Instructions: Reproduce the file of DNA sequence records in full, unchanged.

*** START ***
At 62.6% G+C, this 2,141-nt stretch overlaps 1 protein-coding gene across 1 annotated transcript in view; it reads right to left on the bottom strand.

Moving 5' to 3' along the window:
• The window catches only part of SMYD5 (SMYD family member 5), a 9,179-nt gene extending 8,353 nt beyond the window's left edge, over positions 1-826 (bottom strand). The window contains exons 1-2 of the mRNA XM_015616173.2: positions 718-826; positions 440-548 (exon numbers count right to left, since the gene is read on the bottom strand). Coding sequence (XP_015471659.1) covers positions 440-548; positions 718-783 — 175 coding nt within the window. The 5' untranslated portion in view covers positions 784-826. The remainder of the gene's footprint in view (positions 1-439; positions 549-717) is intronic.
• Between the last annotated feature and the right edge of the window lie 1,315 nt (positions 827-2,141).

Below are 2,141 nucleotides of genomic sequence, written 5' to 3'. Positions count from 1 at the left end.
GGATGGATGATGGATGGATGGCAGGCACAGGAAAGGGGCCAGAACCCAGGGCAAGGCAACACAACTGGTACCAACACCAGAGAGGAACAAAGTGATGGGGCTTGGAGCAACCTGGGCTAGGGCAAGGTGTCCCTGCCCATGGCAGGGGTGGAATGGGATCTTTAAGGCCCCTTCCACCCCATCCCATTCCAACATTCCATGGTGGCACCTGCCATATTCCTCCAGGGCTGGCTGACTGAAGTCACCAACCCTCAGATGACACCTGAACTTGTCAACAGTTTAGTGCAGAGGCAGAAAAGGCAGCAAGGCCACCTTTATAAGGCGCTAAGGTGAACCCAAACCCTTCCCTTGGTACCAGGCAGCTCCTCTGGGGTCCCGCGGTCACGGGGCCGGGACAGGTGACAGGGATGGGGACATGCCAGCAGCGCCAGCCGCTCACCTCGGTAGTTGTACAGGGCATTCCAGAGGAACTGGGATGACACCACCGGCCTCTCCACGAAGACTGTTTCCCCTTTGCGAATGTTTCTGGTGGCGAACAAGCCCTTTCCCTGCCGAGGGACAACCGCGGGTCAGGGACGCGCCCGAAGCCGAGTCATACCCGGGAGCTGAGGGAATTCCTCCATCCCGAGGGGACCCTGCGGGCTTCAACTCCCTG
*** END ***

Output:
At 62.6% G+C, this 2,141-nt stretch overlaps 1 protein-coding gene across 1 annotated transcript in view; it reads right to left on the bottom strand.

Moving 5' to 3' along the window:
• The window catches only part of SMYD5 (SMYD family member 5), a 9,179-nt gene extending 8,353 nt beyond the window's left edge, over positions 1-826 (bottom strand). The window contains exons 1-2 of the mRNA XM_015616173.2: positions 718-826; positions 440-548 (exon numbers count right to left, since the gene is read on the bottom strand). Coding sequence (XP_015471659.1) covers positions 440-548; positions 718-783 — 175 coding nt within the window. The 5' untranslated portion in view covers positions 784-826. The remainder of the gene's footprint in view (positions 1-439; positions 549-717) is intronic.
• Between the last annotated feature and the right edge of the window lie 1,315 nt (positions 827-2,141).

Below are 2,141 nucleotides of genomic sequence, written 5' to 3'. Positions count from 1 at the left end.
GGATGGATGATGGATGGATGGCAGGCACAGGAAAGGGGCCAGAACCCAGGGCAAGGCAACACAACTGGTACCAACACCAGAGAGGAACAAAGTGATGGGGCTTGGAGCAACCTGGGCTAGGGCAAGGTGTCCCTGCCCATGGCAGGGGTGGAATGGGATCTTTAAGGCCCCTTCCACCCCATCCCATTCCAACATTCCATGGTGGCACCTGCCATATTCCTCCAGGGCTGGCTGACTGAAGTCACCAACCCTCAGATGACACCTGAACTTGTCAACAGTTTAGTGCAGAGGCAGAAAAGGCAGCAAGGCCACCTTTATAAGGCGCTAAGGTGAACCCAAACCCTTCCCTTGGTACCAGGCAGCTCCTCTGGGGTCCCGCGGTCACGGGGCCGGGACAGGTGACAGGGATGGGGACATGCCAGCAGCGCCAGCCGCTCACCTCGGTAGTTGTACAGGGCATTCCAGAGGAACTGGGATGACACCACCGGCCTCTCCACGAAGACTGTTTCCCCTTTGCGAATGTTTCTGGTGGCGAACAAGCCCTTTCCCTGCCGAGGGACAACCGCGGGTCAGGGACGCGCCCGAAGCCGAGTCATACCCGGGAGCTGAGGGAATTCCTCCATCCCGAGGGGACCCTGCGGGCTTCAACTCCCTG